VOA Ukrainian service reporter Myroslava Gongadze contributed to this report
Democratic lawmakers are considering formally launching an impeachment investigation into President Donald Trump Tuesday, following news reports that he froze Congressionally-approved funding for Ukraine while pushing the country to investigate one of his political rivals.
Facing mounting pressure, the president pledged Wednesday to release the "complete, fully declassified and unredacted" transcript of his phone call with Ukraine's leader that is at the center of a debate between Congress and the White House over a whistleblower complaint.
News reports had said Trump pressured Ukraine's president to investigate leading Democratic presidential candidate Joe Biden and his son, Hunter, who served for years on the board of a Ukrainian gas company.
"You will see it was a very friendly and totally appropriate call. No pressure and, unlike (former Vice President) Joe Biden and his son, NO quid pro quo! This is nothing more than a continuation of the Greatest and most Destructive Witch Hunt of all time!," Trump said on Twitter Tuesday.
Earlier he confirmed he had told his staff to withhold about $400 million in aid to Ukraine days before a phone call with the Ukrainian President Volodymyr Zelenskiy.
"As far as withholding funds, those funds were paid," Trump said. "But my complaint has always been, and I'd withhold again and I'll continue to withhold until such time as Europe and other nations contribute to Ukraine."
Trump has insisted he did nothing wrong during the phone call but also acknowledged, "there was pressure put on with respect to Joe Biden. What Joe Biden did for his son, that’s something they should be looking at."
Biden to call on Congress to impeach Trump
Shortly after Trump spoke Tuesday, Biden's campaign said the former vice president planned to call on Congress to begin impeachment proceedings against Trump if his administration does not begin fully cooperating with ongoing congressional investigations and subpoenas.
Democratic Congressman and civil rights icon John Lewis also endorsed impeachment proceedings against Trump, telling colleagues on the House floor Tuesday he has been "patient while we have tried every other path" and warning "the future of our democracy is at stake."
The leaders of three House of Representatives committees have demanded Secretary of State Mike Pompeo turn over all documents related to the call Trump made to Zelenskiy.
The Democratic chairmen of the House Foreign Affairs, Intelligence, and Oversight committees -- Elliot Engel, Adam Schiff, and Elijah Cummings -- set a Thursday deadline, the same day the intelligence committee is set to hear testimony from acting director national intelligence Joseph Maguire about the whistleblower complaint linked to the call.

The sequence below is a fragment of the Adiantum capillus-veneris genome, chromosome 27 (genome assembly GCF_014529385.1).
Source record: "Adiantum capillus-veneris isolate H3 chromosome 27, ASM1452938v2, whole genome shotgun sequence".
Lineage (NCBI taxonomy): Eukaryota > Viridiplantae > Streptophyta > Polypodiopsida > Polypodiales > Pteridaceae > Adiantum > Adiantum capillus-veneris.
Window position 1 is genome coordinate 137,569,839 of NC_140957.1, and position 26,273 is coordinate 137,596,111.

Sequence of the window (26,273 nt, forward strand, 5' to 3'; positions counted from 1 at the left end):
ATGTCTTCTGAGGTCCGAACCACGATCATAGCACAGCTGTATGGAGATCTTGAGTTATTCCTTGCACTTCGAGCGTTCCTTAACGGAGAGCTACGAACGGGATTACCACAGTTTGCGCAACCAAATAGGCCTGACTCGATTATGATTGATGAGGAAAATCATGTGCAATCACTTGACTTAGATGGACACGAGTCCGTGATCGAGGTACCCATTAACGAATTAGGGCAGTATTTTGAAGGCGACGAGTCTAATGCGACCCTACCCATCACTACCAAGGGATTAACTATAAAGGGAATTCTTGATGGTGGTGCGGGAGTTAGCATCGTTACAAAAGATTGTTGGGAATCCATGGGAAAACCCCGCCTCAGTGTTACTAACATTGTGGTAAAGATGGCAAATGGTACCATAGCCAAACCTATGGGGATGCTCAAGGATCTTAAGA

Zelenskiy and Trump are scheduled to meet Wednesday on the sidelines of the United Nations General Assembly. Zelenskiy told VOA's Ukrainian service Tuesday "we expect support from the U.S." and "We just want the U.S. to always support Ukraine and Ukraine's course in its fight against aggression and war." Zelensky added "I think the meeting will be very warm."
Sen. Chris Murphy told reporters Monday that he met several weeks ago with Zelenskiy, and that the Ukranian administration worried the aid cutoff "was a consequence for their unwillingness, at the time, to investigate the Bidens."
"They were unwilling to conduct this investigation because there was no merit to it," Murphy said.
Also Monday, a group of first-term Democratic members of the House of Representatives with backgrounds in national security wrote an op-ed in the Washington Post saying if the allegations of Trump's actions are true, the lawmakers believe they "represent an impeachable offense."
The group includes Reps. Gil Cisneros, Jason Crow, Chrissy Houlahan, Elaine Luria, Mikie Sherrill, Elissa Slotkin and Abigail Spanberger.
Trump on Monday dismissed the Democratic drumbeat for impeachment, saying he does not take such threats "at all seriously." He insisted his call with Zelenskiy was a "very nice call," congratulating him on becoming Ukrainian president.
Trump said he could very easily release a transcript of the call, and the press would be disappointed. But he refused to commit to doing so, saying it would be a bad precedent.
The controversy began last week when reports emerged that an unidentified whistleblower in the national intelligence community became alarmed about a series of actions inside the Trump administration. They include what is now known to be Trump's telephone call with Zelenskiy.
This person contacted the intelligence inspector general, who called the complaint "serious" and "urgent."
Maguire has refused to turn over the inspector's report to Congress, which the law requires him to do.
As vice president under Barack Obama, Joe Biden went to Ukraine in 2016 and threatened to withhold billions of dollars in U.S. loan guarantees unless the government cracked down on corruption. Biden also demanded that Ukraine's chief prosecutor Viktor Shokin be fired.
Shokin had previously investigated the gas company on which Hunter Biden served on the board. But the probe had been inactive for a year before Joe Biden's visit. Hunter Biden has said he was not the target of any investigation and no evidence of any wrongdoing by the Bidens has surfaced.